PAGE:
Monday, April 25, 2016

Great Smoky Mountains National Park: Afternoon and Dinner

After lunch, we retraced our path west out of town back towards the Visitors Center. On the way into town, we noticed a footbridge across the Little Pigeon River and I made a mental note to stop on the way back past it.

Us on the Footbridge Over the Little Pigeon River
Notice the Great Blue Heron in the lower left corner of the photo above. I managed to get a shot of it just before it flew off croaking away. Ann was somewhat surprised to see it, associating herons with her time in Florida. I've come upon them in the oddest places, in all bodies of water all over the east, and in creeks not 18 inches across.

Great Blue Heron; Little Pigeon River
From the footbridge we proceeded west along the river in the direction of Cade's Cove and saw the first of many, many turkeys that we would see in the park and along the Blue Ridge Parkway. Most were toms casually foraging on the side of the road. We never saw any hens; they're probably all up in the woods on nests.

One of Many Turkeys
Shortly past the Visitor's Center, we came to the parking area for Laurel Falls and it was full, even on a Monday afternoon. We parked a quarter mile down the road and backtracked, taking us past some yellow trilliums in full bloom. They don't have the prettiest of blooms, but the foliage is outstanding.

Yellow Trillium
The path to Laurel Falls is a paved and easy path with way too much company, including a ton of kids. I would skip this on a subsequent visit. The crowds outweighed the beauty of the falls for me. Still, it was a quick hike that fit into our jammed itinerary.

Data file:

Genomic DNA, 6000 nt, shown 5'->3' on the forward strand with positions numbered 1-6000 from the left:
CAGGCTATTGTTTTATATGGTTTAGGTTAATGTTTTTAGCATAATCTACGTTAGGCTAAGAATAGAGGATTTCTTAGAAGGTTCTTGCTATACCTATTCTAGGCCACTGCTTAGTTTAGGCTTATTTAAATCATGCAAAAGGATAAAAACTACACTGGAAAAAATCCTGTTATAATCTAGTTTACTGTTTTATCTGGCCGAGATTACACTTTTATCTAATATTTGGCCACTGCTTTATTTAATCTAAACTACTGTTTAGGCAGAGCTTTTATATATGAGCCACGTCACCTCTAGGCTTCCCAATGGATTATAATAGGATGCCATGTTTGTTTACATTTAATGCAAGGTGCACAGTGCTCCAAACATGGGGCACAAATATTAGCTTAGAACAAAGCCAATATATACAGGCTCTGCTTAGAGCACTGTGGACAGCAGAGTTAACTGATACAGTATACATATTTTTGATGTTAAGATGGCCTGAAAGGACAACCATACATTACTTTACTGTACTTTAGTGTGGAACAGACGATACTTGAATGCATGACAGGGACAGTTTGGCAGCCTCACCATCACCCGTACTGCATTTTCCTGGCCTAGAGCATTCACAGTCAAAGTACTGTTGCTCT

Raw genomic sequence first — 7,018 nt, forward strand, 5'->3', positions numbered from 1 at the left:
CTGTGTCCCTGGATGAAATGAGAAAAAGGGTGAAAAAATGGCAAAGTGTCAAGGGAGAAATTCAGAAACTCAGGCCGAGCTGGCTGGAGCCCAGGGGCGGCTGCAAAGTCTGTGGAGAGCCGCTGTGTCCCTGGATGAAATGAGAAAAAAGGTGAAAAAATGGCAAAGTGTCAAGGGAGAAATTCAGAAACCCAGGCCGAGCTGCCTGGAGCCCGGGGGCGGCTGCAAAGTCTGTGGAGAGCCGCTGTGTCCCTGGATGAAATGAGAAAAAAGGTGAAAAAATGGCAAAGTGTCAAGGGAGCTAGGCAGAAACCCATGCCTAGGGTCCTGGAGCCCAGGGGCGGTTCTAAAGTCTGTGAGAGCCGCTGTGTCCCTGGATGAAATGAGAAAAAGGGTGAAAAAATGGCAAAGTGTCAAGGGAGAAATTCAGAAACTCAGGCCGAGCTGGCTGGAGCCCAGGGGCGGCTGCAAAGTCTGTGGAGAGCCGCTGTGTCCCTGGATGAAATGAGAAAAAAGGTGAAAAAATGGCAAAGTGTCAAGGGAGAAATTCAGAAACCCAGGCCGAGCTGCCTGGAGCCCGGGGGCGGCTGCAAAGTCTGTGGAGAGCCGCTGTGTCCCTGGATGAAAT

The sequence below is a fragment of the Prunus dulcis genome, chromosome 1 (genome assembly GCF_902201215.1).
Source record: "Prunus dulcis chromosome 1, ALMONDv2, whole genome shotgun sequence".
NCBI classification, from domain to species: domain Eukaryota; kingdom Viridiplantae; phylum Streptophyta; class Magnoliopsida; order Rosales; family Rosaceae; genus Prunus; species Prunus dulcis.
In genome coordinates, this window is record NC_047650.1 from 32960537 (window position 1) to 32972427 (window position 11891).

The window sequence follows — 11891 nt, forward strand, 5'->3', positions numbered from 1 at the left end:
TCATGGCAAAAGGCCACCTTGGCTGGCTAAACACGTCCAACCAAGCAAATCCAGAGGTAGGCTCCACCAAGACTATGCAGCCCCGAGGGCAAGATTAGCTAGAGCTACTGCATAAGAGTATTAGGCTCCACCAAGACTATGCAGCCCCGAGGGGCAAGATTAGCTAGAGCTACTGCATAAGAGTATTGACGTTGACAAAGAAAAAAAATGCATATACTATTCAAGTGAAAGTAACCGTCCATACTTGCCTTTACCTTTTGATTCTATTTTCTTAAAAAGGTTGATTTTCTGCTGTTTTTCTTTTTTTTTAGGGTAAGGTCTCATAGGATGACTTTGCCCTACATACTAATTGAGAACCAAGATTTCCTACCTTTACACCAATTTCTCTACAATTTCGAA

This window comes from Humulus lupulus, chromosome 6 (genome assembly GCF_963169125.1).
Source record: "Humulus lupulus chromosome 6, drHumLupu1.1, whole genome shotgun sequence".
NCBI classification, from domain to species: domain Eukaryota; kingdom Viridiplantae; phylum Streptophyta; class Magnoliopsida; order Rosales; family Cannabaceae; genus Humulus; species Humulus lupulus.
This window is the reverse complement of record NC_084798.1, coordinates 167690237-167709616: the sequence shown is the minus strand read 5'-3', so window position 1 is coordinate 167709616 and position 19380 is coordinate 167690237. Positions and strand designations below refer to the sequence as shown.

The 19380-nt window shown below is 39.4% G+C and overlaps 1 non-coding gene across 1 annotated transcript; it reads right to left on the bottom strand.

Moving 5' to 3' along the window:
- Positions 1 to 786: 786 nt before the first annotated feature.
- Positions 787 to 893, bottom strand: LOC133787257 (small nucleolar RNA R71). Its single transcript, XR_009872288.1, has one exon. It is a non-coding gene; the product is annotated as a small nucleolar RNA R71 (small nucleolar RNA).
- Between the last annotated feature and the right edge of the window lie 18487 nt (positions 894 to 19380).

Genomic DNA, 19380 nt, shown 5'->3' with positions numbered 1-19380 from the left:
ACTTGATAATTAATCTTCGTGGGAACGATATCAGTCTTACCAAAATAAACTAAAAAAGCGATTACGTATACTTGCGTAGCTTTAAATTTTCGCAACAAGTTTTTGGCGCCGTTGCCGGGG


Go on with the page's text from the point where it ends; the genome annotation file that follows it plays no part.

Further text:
Laurel Falls

Annie at Laurel Falls
It's a good 45- to 60-minute slog from Gatlinburg to Cade's Cove along a beautiful stretch of two-lane road that meanders alongside the river, at places with overhanging rock. The drive is slow and twisty but a lot of fun if you're into that kind of thing. Cades Cove is wide green valley surrounded by both mountains and trees, making it an ideal foraging spot for wildlife. The major attraction here is the bears and the traffic on a Monday afternoon was nearly intolerable. I would not make the drive again, preferring to be in much more peaceful, wooded, and less populated parts of the park.

Cade's Cove, a Sea of Green Surrounded by Mountains
About two-thirds of the way around the one-way loop, we came across this little yearling bear foraging for leaf buds in what appears to be a sycamore tree along a hidden creek.

Yearling Bear Foraging for Leaf Buds
After a few minutes of watching it and wondering where the mother was, we finally spotted her in the brush about 50 yards away. She was encouraging junior to come back to her and he very reluctantly climbed back down the tree and headed slowly back down the creek to her location.

Mom is Calling Junior Back to Her; He Reluctantly Climbs Down
The yearling, after touching base with mom, decided to go back up the tree and continue snacking. After a few minutes, we finally saw why the mother was in the brush: she had a little baby with her. She and the baby finally joined the yearling in the tree.

Mom and Baby Come to Join Yearling
The photo below shows all three of them, the mother on the main trunk, the yearling up to the far right, and the baby is the black spot on the lower left along the creek bank.

Mom and Her Two Cubs
It's quite amazing how limber and agile these big creatures are. Note to self, climbing a tree isn't going to keep a bear away from you! It's also amazing how hungry they must be right now just having emerged from hibernation to be eating fairly non-nutritious buds of a tree. It was pretty cool to see how relaxed these bears were. Around here, we generally see their rear ends as they are running away from humans though we do have them in town each spring raiding bird feeders and scavenging pet food and trash.